Serious harms were incompletely reported for 72% of the participants (68,610/95,670; see Table 1 and Additional file 2). There were 2.8 times more serious harms reported in the clinical study reports that reported serious harms for the whole trial period (1838/27,493 vs. 923/38,356). As an example, trial HPV-008 of Cervarix that had reported all serious harms during its 48 months follow-up reported 10 times more participants with serious harms compared to V501-015 of Gardasil that only reported serious harms 14 days post-vaccination (1664/18,644 vs. 102/12,167). In the cluster-randomised trial, HPV-040, 88% (28,473 of 32,176) of the participants were not included for serious harms reporting (see Table 1 and Additional file 2).

The use of active comparators may have underestimated harms related to the HPV vaccines [38]. The aluminium-containing comparators were used, as they provided a similar appearance to that of the HPV vaccines, which enhanced blinding and decreased the risk of performance and detection bias. A single trial—V503-006, of Gardasil 9—used a saline placebo in 306 participants who had previously been vaccinated with Gardasil. It is unlikely that those who had experienced harms following previous Gardasil vaccination would have participated in the Gardasil 9 trial, so the trial’s harm results are not reliable. The trial’s blinding procedure was adequate to ensure low risk of performance and detection bias and could have been used in other trials (see Additional file 2).

Although the manufacturers consider the aluminium-containing comparators to be safe, 52% of the participants (49,301/95,670) were only included in the trials if they had never received the aluminium-containing comparators before. GlaxoSmithKline state that their aluminium-containing comparator induces myalgia (“higher incidences of myalgia might namely be attributable to the higher content of aluminium in the HPV vaccine [450 micrograms Al(OH)3] than the content of aluminium in the HAV [hepatitis A] vaccine [225 micrograms Al(OH)3]” [48]), which we found was increased by the HPV vaccines (see Table 7).

The clinical study reports, their informed consent forms and corresponding journal publications (for example, V501-013 [49] and V501-015 [50]) often used the term placebo (which is a substance with no active effect) to describe the active aluminium-based comparators.

Two thirds of the participants (63,468/95,670) were only included in the trials if they had no history of immunological or nervous system disorders (see Additional file 2). Such disorders are not listed as warnings or contraindications on the package inserts of the approved HPV vaccines [8,9,10]. The degree of harms might therefore be higher in clinical practice than in the trials. The HPV vaccines did not increase the three largest HPV vaccine-related VigiBase® harms clusters for serious harms and new onset diseases (see the “Methods” section, Table 9 and Additional file 4), which may reflect the differences between real-life and the trials’ settings and entry criteria.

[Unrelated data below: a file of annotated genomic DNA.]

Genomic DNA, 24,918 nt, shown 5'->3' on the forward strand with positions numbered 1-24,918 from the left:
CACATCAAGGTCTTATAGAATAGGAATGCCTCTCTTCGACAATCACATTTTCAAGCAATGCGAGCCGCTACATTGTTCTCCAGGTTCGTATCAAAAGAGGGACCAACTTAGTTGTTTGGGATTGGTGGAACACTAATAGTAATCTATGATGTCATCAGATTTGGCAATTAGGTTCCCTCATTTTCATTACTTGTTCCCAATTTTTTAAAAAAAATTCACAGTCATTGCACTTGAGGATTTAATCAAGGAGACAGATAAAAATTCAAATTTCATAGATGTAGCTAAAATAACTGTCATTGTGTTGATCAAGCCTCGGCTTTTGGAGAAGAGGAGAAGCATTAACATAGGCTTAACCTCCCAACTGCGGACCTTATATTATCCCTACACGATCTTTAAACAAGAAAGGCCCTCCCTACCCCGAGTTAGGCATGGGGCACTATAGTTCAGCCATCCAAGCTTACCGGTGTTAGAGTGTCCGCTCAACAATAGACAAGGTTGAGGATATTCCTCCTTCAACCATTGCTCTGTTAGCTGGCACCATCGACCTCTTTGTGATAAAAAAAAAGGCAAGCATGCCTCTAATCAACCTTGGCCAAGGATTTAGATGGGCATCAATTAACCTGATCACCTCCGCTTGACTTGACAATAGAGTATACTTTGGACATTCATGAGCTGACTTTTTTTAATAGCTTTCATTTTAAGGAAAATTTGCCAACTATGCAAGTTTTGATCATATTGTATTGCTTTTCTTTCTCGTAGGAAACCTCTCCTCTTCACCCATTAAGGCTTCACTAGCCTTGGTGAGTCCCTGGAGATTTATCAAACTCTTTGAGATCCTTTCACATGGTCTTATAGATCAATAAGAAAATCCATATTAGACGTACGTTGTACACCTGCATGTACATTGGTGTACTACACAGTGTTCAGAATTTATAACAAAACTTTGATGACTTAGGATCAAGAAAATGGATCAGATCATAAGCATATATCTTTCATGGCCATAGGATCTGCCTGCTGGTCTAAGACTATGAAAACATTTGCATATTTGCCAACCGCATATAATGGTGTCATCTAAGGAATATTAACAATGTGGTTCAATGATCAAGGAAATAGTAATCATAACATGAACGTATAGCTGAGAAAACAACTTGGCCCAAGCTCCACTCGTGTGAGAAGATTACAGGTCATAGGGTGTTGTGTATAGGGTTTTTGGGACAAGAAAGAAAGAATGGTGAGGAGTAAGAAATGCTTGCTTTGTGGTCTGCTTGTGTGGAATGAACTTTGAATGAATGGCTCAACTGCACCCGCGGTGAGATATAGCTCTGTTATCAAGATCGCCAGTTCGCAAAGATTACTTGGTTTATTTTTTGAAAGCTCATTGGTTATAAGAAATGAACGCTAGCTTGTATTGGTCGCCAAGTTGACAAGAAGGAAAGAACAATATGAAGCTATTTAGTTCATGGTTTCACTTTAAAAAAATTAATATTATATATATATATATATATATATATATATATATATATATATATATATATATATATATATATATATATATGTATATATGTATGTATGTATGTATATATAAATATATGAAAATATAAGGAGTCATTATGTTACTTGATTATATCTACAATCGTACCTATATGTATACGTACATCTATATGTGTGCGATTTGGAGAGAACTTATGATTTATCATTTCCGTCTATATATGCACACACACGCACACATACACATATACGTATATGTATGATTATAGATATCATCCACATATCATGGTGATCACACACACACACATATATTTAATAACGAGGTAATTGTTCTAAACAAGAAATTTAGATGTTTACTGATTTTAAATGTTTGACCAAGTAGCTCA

The exploratory analyses of MedDRA system organ classes may have included a participant more than once. For serious nervous system disorders, this is unlikely, as there were only 118 participants with such disorders (reported as individual MedDRA-preferred terms) for 61,331 participants (see Additional file 4). We note, however, that the serious nervous system disorders consisted of very heterogenous harms, for example, ‘anoxic encephalopathy’, ‘moyamoya disease’ and ‘vertebral artery dissection’.

The serious harm analyses of MedDRA-preferred terms associated with POTS and CRPS may also have included a participant more than once, although this is unlikely as there only were 82 participants with a POTS sign/symptom for 60,058 participants and 152 participants with a CRPS sign/symptom for 60,915 participants. The selection of MedDRA-preferred terms associated with POTS and CRPS was subjective, not verified by other assessors and included some signs/symptoms that do not align well with the diagnostic criteria of POTS or CRPS [51, 52], for example, ‘constipation’, ‘vision blurred’ and ‘vomiting’. Other blinded assessors would possibly assign MedDRA-preferred terms differently, as there were over 3000 different included MedDRA-preferred terms. The post hoc exploratory POTS and CRPS analyses were based on randomised trial data where serious harms were underreported and likely underestimated, but since no complete serious harm narratives or complete case report forms were available, the analyses could not take symptom duration, symptom clustering or the diagnostic criteria into account. Therefore, the analyses do not prove that the HPV vaccines cause POTS and CRPS, but they do provide a signal, which makes it important to carry out independent analyses of POTS and CRPS based on the complete data set with individual participant data.